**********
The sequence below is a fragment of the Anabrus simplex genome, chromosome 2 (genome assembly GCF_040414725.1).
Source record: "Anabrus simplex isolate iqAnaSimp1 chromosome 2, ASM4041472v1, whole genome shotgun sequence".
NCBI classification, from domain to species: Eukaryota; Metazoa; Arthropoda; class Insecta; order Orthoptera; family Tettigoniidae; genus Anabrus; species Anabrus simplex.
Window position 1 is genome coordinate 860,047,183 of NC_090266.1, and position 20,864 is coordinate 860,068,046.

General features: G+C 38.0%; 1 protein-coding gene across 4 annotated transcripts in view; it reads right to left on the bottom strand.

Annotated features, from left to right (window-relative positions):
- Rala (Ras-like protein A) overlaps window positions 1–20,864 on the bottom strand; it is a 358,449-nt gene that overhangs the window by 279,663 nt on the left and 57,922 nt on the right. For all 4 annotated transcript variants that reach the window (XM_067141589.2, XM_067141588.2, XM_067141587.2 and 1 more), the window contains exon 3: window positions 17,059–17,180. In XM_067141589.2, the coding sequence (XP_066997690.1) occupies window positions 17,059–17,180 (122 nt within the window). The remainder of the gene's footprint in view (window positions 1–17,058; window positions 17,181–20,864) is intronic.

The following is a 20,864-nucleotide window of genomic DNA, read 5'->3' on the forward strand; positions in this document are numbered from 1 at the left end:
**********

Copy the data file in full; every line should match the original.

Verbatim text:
The sequence below is a fragment of the Anabrus simplex genome, chromosome 2 (genome assembly GCF_040414725.1).
Source record: "Anabrus simplex isolate iqAnaSimp1 chromosome 2, ASM4041472v1, whole genome shotgun sequence".
NCBI classification, from domain to species: Eukaryota; Metazoa; Arthropoda; class Insecta; order Orthoptera; family Tettigoniidae; genus Anabrus; species Anabrus simplex.
Window position 1 is genome coordinate 860,047,183 of NC_090266.1, and position 20,864 is coordinate 860,068,046.

General features: G+C 38.0%; 1 protein-coding gene across 4 annotated transcripts in view; it reads right to left on the bottom strand.

Annotated features, from left to right (window-relative positions):
- Rala (Ras-like protein A) overlaps window positions 1–20,864 on the bottom strand; it is a 358,449-nt gene that overhangs the window by 279,663 nt on the left and 57,922 nt on the right. For all 4 annotated transcript variants that reach the window (XM_067141589.2, XM_067141588.2, XM_067141587.2 and 1 more), the window contains exon 3: window positions 17,059–17,180. In XM_067141589.2, the coding sequence (XP_066997690.1) occupies window positions 17,059–17,180 (122 nt within the window). The remainder of the gene's footprint in view (window positions 1–17,058; window positions 17,181–20,864) is intronic.

The following is a 20,864-nucleotide window of genomic DNA, read 5'->3' on the forward strand; positions in this document are numbered from 1 at the left end: